Quote
Ok JimboZA, I will. I can't do it now because I don't have the materials to make it but it will be efficient to found the bug with this function.

You don't need any materials to do what I suggested: Serial output is to the IDE monitor (contril-shift-M) through the usb cable.
818  Using Arduino / Programming Questions / Re: Using hardware switch to allow switching between programmed tasks? on: February 03, 2014, 11:10:33 am
You could test your concept without the SD card, and a piece of wire for a switch.

Set a pin to be an input with pullup enabled, then the input will be high. Make it go low by having a wire in GND and put the other end in your chosen pin. Then your pseudo code simply becomes:

Code:
If pin is high
{
maybe switch on led 13
serial print a note to say "hi"
}
else
{
switch off led 13
serial print a note to say "lo"
}
819  Using Arduino / Displays / Re: Ardino At Heart Certified arLCD on: February 03, 2014, 10:30:10 am
Ok so according to Sparkfun it's a touch screen integrated with an Uno. But the page goes on to say it's Uno compatible.... how does that gel with it saying the Uno is built-in?

Does the built-in Uno just drive the screen and you still need another one for the rest of the project?... or what...
820  Using Arduino / Project Guidance / Re: 3D Printer as my final year project on: February 03, 2014, 10:24:03 am
I agree with wildbill there, and is kind of what I had in mind with the robot arm. Easy to get it doing something simple- perhaps responding to joysticks (that's totally trivial in fact, the code for that is basically servo knob, doubled up for two axes) but another thing altogether to get it to pick-and -place parts, perhaps sensing their size or colour or words on the label and putting them in the right boxes.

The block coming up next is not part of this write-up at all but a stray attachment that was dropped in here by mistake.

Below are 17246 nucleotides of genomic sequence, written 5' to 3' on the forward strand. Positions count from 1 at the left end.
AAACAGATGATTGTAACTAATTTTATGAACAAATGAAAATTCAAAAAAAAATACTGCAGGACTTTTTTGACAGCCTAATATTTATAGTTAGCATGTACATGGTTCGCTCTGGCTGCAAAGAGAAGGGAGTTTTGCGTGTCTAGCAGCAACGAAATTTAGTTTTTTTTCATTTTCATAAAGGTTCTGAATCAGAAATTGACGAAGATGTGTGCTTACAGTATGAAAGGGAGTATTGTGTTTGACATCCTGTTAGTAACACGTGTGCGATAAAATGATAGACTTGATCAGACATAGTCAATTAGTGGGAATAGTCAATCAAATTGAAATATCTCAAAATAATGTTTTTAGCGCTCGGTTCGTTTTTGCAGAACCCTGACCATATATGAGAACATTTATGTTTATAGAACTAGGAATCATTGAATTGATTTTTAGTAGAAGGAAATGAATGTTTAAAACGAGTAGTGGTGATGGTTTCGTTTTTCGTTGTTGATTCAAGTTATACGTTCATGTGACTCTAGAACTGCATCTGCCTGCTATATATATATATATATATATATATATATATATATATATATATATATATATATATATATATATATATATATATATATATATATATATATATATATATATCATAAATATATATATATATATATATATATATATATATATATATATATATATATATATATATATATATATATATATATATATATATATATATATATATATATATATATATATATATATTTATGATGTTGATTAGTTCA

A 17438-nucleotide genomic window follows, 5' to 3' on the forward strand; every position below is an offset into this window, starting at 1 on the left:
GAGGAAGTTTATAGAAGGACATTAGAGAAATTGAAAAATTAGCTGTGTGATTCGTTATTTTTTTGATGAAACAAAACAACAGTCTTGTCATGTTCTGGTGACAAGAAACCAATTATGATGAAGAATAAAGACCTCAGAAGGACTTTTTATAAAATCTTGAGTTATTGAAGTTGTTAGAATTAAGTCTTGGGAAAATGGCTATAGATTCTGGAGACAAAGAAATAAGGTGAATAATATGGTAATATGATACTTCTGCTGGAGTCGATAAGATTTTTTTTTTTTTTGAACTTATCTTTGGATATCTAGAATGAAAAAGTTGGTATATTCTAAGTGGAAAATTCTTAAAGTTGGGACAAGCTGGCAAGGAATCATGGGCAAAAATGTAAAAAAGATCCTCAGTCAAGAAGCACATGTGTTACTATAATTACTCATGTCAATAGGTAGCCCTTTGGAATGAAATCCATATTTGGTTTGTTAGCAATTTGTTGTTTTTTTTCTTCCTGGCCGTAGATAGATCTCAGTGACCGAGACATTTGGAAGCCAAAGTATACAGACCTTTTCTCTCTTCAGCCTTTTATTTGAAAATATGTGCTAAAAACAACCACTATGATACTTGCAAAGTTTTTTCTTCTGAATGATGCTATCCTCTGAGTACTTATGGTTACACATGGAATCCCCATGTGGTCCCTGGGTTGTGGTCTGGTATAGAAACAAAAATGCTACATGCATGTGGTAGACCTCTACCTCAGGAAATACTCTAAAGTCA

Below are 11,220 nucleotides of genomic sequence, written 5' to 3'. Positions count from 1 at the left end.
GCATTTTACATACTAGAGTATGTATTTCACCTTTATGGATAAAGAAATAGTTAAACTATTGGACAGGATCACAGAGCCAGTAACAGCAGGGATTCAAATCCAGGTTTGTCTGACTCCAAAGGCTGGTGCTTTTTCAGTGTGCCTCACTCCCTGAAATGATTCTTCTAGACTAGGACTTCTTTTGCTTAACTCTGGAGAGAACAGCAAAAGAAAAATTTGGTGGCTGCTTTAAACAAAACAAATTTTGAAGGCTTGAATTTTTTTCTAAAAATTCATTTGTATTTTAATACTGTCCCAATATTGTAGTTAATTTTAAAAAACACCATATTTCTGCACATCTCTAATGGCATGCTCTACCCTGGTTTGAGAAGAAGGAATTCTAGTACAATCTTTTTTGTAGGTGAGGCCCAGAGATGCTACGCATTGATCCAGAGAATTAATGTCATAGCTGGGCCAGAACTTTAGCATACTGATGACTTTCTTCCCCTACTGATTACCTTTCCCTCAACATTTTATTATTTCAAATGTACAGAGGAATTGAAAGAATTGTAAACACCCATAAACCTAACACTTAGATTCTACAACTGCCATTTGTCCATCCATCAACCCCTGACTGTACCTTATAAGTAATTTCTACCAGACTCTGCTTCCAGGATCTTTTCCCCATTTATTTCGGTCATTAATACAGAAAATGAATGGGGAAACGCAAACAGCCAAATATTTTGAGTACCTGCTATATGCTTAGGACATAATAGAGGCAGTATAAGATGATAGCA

In fact, it's what I have in mind for the uArm I'm assembling. when my daughter's at uni next year, she'll have a solid mechanical platform to expand from- different end-effectors and sensors measuring an ever more complex environment and responding to it.

821  Using Arduino / Project Guidance / Re: 3D Printer as my final year project on: February 03, 2014, 09:57:54 am
I am very interested in embedded software development

So make that the focus-- not the mechanical stuff which will be great fun and a huge learning experience, but is unlikely to be a large part of the marks in a computer engineering course.

Embedded control is all about the sensors and code to drive the actuators- so make the mechanical part as simple as you can, within the limits of what they expect- and concentrate on the embedded software and associated electronics to drive the thing.
822  Using Arduino / Project Guidance / Re: 3D Printer as my final year project on: February 03, 2014, 07:17:10 am
please note that it is a school project and so you need to do things yourself rather than just buying them.

.... whatever that means. You have to buy stuff.... if you couldn't, then you wouldn't be talking about using an Arduino as your computing / electronics platform, you would be asking how to make discrete components from beach sand.